(Suzanne Potter, Public News Service)
Mojave Trails National Preserve is protected under the new Desert Renewable Energy Conservation Plan finalized Wednesday.
PALM DESERT, Calif. — A deal on conservation and renewable energy between the state of California and federal agencies that was eight years in the making is now a reality.
U.S. Interior Secretary Sally Jewell signed the record of decision finalizing the Desert Renewable Energy Conservation Plan on Wednesday in Palm Desert.
The plan covers nearly 11 million acres of land and protects wide swaths of habitat while setting aside specific areas for wind, solar and geothermal energy projects to be expedited.
Dan Smuts, senior director at The Wilderness Society, said that there was a movement in recent years for investors to snap up random parcels of land for energy development.
“We’re moving from a project-by-project-level proposal process that has led to scattershot development across the desert, toward a zoned approach where they identify least-conflict places at the start of the process,” Smuts said. “We call this smart from the start.”
President Obama declared three new national monuments in the area: Mojave Trails, Sand to Snow, and Castle Mountains. But the administration has also made it a priority to promote renewable energy on federal public lands.
As of a few years ago, project applications covered more than 1.6 million acres of land. Helen O’Shea, director of the Western Renewable Energy Project at the Natural Resources Defense Council, said the projects will now be concentrated in development focus areas.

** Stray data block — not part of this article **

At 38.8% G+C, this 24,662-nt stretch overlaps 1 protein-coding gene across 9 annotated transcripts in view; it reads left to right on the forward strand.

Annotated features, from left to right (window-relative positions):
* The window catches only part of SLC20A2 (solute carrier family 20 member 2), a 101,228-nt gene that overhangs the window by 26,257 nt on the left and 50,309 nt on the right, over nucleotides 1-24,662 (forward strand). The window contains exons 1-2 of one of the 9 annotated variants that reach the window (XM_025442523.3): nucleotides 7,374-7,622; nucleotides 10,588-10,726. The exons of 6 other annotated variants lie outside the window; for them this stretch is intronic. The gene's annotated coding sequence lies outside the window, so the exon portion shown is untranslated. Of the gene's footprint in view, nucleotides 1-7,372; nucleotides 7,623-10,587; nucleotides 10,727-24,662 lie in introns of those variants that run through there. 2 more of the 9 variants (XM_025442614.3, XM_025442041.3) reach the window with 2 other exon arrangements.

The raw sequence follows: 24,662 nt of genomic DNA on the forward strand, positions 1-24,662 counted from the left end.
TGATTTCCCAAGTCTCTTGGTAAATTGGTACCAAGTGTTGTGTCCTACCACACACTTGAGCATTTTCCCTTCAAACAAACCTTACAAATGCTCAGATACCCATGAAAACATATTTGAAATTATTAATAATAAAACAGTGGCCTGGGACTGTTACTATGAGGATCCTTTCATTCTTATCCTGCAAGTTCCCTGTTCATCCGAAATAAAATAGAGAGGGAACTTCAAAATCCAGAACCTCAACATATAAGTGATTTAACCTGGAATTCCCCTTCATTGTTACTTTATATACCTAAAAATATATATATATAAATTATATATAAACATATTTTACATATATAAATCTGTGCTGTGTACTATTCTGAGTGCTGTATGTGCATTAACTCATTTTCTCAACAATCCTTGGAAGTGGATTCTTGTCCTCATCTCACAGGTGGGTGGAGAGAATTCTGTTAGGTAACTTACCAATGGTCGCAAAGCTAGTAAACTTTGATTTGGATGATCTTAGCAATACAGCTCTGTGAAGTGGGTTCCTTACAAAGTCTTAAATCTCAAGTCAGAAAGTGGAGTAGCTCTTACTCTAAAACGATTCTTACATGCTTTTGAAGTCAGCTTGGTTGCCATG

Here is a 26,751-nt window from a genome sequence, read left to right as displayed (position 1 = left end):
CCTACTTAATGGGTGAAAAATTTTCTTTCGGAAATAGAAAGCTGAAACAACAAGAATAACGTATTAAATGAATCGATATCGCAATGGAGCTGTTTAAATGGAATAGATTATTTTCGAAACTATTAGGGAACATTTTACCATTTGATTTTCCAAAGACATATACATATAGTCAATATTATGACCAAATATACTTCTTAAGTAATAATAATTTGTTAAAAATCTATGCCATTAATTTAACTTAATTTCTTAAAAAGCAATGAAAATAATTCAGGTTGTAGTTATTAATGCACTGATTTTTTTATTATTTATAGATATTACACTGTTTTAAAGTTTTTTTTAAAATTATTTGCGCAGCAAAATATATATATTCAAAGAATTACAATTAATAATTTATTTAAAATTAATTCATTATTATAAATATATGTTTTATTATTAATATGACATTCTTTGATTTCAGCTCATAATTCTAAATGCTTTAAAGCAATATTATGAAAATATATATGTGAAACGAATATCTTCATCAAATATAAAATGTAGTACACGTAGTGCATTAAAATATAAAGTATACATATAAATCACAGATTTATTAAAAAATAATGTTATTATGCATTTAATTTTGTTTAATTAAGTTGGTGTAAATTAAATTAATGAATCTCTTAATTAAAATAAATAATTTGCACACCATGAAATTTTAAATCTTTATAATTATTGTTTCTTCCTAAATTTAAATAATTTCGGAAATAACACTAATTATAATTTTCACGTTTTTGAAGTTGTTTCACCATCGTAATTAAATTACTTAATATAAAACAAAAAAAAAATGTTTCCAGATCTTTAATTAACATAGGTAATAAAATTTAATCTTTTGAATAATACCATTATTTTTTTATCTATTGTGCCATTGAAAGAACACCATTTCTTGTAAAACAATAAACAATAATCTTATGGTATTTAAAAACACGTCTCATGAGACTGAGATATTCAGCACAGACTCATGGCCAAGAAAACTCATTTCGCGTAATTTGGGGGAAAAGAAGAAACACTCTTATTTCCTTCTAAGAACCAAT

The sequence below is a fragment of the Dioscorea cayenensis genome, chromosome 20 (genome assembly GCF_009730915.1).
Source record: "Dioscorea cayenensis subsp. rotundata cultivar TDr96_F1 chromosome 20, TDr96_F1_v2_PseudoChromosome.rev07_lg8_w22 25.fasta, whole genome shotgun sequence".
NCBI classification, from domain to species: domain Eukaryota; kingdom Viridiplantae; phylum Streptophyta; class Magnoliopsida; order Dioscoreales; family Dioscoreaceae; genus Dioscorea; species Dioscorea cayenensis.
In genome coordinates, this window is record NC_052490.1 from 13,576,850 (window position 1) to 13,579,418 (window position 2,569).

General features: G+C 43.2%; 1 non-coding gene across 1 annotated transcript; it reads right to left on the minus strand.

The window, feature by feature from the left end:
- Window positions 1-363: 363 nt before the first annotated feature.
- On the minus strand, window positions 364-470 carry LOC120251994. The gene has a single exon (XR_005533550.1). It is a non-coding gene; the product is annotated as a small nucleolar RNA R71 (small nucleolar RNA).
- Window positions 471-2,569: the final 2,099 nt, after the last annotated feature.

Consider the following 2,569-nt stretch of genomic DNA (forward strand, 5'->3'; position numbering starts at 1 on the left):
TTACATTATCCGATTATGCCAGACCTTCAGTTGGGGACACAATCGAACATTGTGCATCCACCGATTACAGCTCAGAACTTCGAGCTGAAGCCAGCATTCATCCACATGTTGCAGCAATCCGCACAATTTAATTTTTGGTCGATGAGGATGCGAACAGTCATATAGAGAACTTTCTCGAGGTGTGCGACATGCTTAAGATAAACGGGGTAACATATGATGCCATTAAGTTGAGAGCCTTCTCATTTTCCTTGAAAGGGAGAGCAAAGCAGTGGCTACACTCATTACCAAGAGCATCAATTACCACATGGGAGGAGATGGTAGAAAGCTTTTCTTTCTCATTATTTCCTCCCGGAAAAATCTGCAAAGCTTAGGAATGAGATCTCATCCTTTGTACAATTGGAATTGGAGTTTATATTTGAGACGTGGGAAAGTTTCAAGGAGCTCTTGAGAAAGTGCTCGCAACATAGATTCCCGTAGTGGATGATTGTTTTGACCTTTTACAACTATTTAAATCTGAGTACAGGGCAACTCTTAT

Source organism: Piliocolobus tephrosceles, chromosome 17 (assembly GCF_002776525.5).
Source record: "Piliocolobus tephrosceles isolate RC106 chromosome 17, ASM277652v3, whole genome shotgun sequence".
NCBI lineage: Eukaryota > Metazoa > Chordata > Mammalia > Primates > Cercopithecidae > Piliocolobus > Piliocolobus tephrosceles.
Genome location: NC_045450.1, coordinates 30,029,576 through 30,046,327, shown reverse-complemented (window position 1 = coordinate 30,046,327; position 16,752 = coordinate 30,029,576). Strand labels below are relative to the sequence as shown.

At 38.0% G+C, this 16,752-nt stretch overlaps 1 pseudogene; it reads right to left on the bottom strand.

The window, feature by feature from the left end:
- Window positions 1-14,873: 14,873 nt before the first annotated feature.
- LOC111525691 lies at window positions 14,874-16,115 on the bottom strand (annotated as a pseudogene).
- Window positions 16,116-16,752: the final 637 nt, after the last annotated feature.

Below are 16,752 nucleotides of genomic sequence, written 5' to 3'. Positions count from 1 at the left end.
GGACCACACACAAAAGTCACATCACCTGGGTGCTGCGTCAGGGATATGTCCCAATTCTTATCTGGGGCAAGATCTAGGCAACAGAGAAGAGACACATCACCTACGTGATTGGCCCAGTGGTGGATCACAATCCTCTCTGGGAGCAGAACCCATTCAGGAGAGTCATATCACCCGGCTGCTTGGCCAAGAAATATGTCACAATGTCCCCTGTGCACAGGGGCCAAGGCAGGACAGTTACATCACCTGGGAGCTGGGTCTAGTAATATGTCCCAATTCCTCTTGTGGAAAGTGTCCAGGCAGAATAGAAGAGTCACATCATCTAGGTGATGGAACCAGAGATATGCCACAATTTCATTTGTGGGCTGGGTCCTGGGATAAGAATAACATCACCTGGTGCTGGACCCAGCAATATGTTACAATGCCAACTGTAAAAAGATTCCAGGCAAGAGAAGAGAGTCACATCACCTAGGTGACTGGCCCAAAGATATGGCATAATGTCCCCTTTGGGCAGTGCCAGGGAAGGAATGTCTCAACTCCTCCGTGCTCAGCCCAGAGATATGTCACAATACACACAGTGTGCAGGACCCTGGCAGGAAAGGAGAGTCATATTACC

“It’s encouraging developers to go there by streamlining the development process,” O’Shea said. “So that if you go to one of these development focus areas, you will actually be able to move your project through permitting quicker. And when you can build quicker, it’s also cheaper.”
Frazier Haney, conservation director with the Mojave Desert Land Trust, said he was glad to see that the plan designated an additional 2.8 million acres of new national conservation land.
“The desert contains 28 percent of the state’s land mass but over 35 percent of its biodiversity,” Haney said. “It’s a place of incredible beauty and it’s a place of tremendous variety both for human exploration but also for science.”
The Desert Renewable Energy Conservation Plan takes into account the entire desert landscape, emphasizing corridors to connect wildlife and protection of lands crucial to species’ ability to adapt to climate change.